- Difficult-to-sedate patient: There may also be a role for atypical antipsychotics among patients with less severe symptoms. Quetiapine or olanzapine may be used primarily for their sedative properties among difficult-to-sedate patients (e.g., patients who have been intubated for several days). Especially at lower doses, the sedative antihistamine effects of these drugs may outweigh their anti-dopaminergic activity. These agents can therefore function as “non-deleriogenic sedatives.”4 Both quetiapine and olanzapine have established efficacy in anxiety disorders, so there is some evidentiary support for their use as sedatives.5
Yes, I know: none of these indications is supported by Level 1 evidence. None are ideal. In a perfect world we would use no neuroactive medications, but rather control agitation with the calming properties of the human voice. However, in reality, situations will arise where an antipsychotic agent is preferable to alternative therapies or lack of any treatment:
- Insomnia: Most sedative/hypnotic agents used for sleep will worsen delirium (e.g. benzodiazepines, zolpidem, antihistamines). Dexmedetomidine could arguably the ideal agent for insomnia, but logistically this can be challenging.
- Acutely uncontrolled agitation: Uncontrolled agitation is dangerous to the patient and staff. Most other agents used to treat agitation (e.g. opioids, benzodiazepines) will ultimately worsen the underlying delirium.
- Difficult-to-sedate patient: Propofol or dexmedetomidine are generally preferred sedatives, but situations will arise when these drugs are undesirable (especially hemodynamically unstable patients). Prolonged use of propofol may lead to hypertriglyceridemia, whereas prolonged use of dexmedetomidine may lead to tolerance and dependence. For hemodynamically unstable patients or patients intubated for extended periods, sedating atypical antipsychotics can be useful.
Overall, antipsychotics don’t reverse the underlying pathophysiologic causes of delirium. However, antipsychotics can be useful to alleviate symptoms of agitation and insomnia, allowing the patient to be managed safely while delirium abates.
Parting shot – to make matters even more confusing, “antipsychotics” have widely variable mechanisms of action
Most classes of neuroactive medications have a consistent mechanism of action (e.g. benzodiazepines, barbiturates, SSRIs). Uniform pharmacodynamics within a class of drugs allows knowledge about one drug to be applied to other drugs within the same class. For example, if lorazepam works for seizure and your department runs out of lorazepam, then it’s a fair assumption that another benzodiazepine would work as well.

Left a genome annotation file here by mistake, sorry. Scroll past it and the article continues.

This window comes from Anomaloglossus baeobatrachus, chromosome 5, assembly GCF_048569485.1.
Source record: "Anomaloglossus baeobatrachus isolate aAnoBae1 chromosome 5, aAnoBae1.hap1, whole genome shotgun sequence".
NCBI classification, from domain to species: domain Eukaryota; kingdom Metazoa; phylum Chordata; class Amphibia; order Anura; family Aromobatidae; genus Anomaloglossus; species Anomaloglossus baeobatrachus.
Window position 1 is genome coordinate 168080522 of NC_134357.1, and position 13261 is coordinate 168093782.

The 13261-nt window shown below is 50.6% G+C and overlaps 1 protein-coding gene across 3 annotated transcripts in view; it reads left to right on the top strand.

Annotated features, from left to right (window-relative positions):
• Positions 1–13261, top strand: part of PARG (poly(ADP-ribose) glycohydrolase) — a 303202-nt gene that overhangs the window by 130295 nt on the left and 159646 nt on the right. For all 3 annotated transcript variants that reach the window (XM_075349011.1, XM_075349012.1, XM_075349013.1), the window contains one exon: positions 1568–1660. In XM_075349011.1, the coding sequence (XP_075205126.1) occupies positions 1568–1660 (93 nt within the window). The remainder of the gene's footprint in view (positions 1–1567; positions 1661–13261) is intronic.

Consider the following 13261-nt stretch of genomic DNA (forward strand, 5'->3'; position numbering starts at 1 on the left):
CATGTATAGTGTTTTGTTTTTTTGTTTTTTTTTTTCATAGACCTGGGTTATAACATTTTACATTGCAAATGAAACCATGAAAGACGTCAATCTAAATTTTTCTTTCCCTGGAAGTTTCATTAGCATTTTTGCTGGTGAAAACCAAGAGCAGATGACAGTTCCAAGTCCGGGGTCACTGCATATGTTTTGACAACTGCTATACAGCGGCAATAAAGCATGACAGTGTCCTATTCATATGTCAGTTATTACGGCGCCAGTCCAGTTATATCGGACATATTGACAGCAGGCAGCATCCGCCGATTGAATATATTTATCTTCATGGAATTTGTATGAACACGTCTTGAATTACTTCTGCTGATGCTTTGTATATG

Although antipsychotics are lumped together, they have enormously variable mechanisms of action:6
- Haloperidol is classic “typical antipsychotic” which works mostly as a dopamine (D2-receptor) antagonist.
- Ziprasidone is a relatively pure “atypical antipsychotic” which works largely as a 5-HT2A antagonist.
Atypical antipsychotics which are commonly used in critical care include quetiapine and olanzapine. These drugs have different mechanisms of action:
- Quetiapine’s primary effect seems to blocking the H1 receptor, particularly at lower doses. This anti-histamine effect may cause it to act largely as a sedative (a “non-deliriogenic sedative”).
- Olanzapine inhibits the 5HT2A inhibitor more than the D2 dopamine receptor, with some antihistamine activity as well. Olanzapine may be roughly conceptualized as a 2:1:1 mixture of ziprasidone, haloperidol, and quetiapine.
The inconvenient truth is that evidence obtained from haloperidol or ziprasidone doesn’t necessarily apply to other antipsychotics. Thus, each of these medications needs to be studied individually, ideally in subsets of patients (e.g. does quetiapine work for patients with agitated delirium?).
Ultimately, we are left with the fact that we still don’t know much about antipsychotics for delirium. Until more is known, the following general principles are reasonable (this applies for most drugs in the ICU):
- Don’t assume that the drug will make the patient better.
- Use the lowest possible dose of the drug required to alleviate problematic symptoms (which, for a patient with hypoactive delirium will be zero milligrams).
- Assess responsiveness to the medication, if it’s not working try something else.
- Use a lot of fancy terminology to make it seem like you know what you’re doing.
- MINDS-USA investigated the use of haloperidol or ziprasidone among a group of delirious ICU patients, 89% of whom had hypoactive delirium.
- Haloperidol and ziprasidone were both ineffective. However, they were both also surprisingly safe (with comparable side-effect rates compared to placebo).
- This study suggests that haloperidol and ziprasidone are ineffective for hypoactive delirium. This makes sense given the clinical features of hypoactive delirium (somnolence) and the variable neurobiological underpinnings of this disorder (making a single therapy unlikely to work for all patients).
- All patients in the study were allowed to have open-label PRN antipsychotics for breakthrough agitation. Therefore, this study cannot reveal anything about this utilization of antipsychotics.
- The receptor targets of atypical antipsychotics are widely variable. Thus, results obtained in this study are not necessarily generalizable to all antipsychotic medications.
Image credit: Neurons